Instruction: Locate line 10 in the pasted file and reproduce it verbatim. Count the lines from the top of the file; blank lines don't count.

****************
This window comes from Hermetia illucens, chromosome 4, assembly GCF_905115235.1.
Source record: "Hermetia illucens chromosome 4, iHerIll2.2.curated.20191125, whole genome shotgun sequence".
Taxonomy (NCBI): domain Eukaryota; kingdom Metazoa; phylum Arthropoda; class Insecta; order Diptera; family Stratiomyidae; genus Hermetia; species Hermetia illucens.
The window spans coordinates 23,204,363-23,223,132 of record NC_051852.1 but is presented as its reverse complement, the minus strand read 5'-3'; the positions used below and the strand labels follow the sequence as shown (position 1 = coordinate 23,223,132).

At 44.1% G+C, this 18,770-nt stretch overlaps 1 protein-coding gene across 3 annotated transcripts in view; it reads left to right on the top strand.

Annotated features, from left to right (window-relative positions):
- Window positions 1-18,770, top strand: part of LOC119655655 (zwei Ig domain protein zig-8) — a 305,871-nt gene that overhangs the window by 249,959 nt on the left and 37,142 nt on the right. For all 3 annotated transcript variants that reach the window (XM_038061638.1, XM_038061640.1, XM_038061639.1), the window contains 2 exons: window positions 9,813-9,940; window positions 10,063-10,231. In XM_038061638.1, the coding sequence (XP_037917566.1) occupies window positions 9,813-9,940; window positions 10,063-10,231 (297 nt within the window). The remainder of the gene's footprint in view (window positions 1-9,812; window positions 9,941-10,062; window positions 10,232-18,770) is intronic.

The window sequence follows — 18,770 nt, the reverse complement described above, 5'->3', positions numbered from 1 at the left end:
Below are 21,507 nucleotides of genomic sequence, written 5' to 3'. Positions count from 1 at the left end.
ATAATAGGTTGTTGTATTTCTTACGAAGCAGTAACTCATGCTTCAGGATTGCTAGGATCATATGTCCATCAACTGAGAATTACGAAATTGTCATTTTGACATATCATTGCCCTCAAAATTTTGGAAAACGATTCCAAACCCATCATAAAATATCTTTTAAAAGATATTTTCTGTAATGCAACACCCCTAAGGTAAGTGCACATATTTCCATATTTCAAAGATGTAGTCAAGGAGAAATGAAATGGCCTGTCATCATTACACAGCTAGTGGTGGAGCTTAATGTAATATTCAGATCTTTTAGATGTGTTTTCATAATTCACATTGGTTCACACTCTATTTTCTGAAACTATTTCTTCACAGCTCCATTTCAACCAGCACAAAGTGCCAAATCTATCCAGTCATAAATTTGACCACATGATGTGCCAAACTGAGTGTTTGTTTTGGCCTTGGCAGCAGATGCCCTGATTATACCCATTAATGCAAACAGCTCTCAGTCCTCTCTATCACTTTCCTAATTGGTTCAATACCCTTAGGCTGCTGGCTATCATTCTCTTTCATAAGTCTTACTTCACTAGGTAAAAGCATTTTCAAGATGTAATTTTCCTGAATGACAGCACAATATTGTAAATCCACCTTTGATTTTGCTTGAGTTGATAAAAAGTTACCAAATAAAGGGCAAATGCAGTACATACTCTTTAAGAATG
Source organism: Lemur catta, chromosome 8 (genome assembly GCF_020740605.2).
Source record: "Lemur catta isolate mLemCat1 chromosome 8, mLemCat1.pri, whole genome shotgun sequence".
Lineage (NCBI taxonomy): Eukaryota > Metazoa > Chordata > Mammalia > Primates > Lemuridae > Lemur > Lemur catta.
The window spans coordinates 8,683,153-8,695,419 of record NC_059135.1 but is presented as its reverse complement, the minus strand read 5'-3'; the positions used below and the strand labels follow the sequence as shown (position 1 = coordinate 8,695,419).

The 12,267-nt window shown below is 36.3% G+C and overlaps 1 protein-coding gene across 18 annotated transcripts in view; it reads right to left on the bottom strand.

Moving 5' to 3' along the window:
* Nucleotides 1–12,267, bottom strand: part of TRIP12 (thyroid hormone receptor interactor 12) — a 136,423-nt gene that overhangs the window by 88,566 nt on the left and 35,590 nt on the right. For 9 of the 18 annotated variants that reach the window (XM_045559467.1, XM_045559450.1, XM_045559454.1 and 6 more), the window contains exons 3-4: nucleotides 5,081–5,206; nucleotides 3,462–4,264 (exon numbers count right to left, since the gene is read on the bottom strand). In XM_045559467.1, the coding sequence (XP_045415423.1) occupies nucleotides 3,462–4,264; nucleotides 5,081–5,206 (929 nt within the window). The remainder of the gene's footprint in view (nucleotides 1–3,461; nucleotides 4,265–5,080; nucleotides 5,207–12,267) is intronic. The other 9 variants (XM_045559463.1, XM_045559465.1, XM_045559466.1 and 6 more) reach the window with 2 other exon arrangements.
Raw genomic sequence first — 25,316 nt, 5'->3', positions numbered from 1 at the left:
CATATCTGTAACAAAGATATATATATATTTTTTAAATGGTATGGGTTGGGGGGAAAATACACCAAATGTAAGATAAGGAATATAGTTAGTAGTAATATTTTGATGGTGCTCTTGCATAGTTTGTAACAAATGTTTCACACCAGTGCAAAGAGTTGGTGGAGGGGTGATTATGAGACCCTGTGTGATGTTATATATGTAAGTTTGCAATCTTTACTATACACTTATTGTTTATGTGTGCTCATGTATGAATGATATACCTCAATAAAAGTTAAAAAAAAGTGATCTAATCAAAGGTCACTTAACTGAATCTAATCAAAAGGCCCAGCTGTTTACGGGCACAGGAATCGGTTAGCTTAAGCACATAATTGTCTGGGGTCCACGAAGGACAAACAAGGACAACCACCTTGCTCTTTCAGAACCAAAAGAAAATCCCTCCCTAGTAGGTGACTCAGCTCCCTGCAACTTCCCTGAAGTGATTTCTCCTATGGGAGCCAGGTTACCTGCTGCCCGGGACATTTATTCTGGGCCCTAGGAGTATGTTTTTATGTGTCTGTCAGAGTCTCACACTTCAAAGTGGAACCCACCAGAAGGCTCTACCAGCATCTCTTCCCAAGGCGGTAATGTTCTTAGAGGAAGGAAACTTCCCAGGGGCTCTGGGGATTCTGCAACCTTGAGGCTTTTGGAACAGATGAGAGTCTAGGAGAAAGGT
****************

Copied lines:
ATAATAGGTTGTTGTATTTCTTACGAAGCAGTAACTCATGCTTCAGGATTGCTAGGATCATATGTCCATCAACTGAGAATTACGAAATTGTCATTTTGACATATCATTGCCCTCAAAATTTTGGAAAACGATTCCAAACCCATCATAAAATATCTTTTAAAAGATATTTTCTGTAATGCAACACCCCTAAGGTAAGTGCACATATTTCCATATTTCAAAGATGTAGTCAAGGAGAAATGAAATGGCCTGTCATCATTACACAGCTAGTGGTGGAGCTTAATGTAATATTCAGATCTTTTAGATGTGTTTTCATAATTCACATTGGTTCACACTCTATTTTCTGAAACTATTTCTTCACAGCTCCATTTCAACCAGCACAAAGTGCCAAATCTATCCAGTCATAAATTTGACCACATGATGTGCCAAACTGAGTGTTTGTTTTGGCCTTGGCAGCAGATGCCCTGATTATACCCATTAATGCAAACAGCTCTCAGTCCTCTCTATCACTTTCCTAATTGGTTCAATACCCTTAGGCTGCTGGCTATCATTCTCTTTCATAAGTCTTACTTCACTAGGTAAAAGCATTTTCAAGATGTAATTTTCCTGAATGACAGCACAATATTGTAAATCCACCTTTGATTTTGCTTGAGTTGATAAAAAGTTACCAAATAAAGGGCAAATGCAGTACATACTCTTTAAGAATG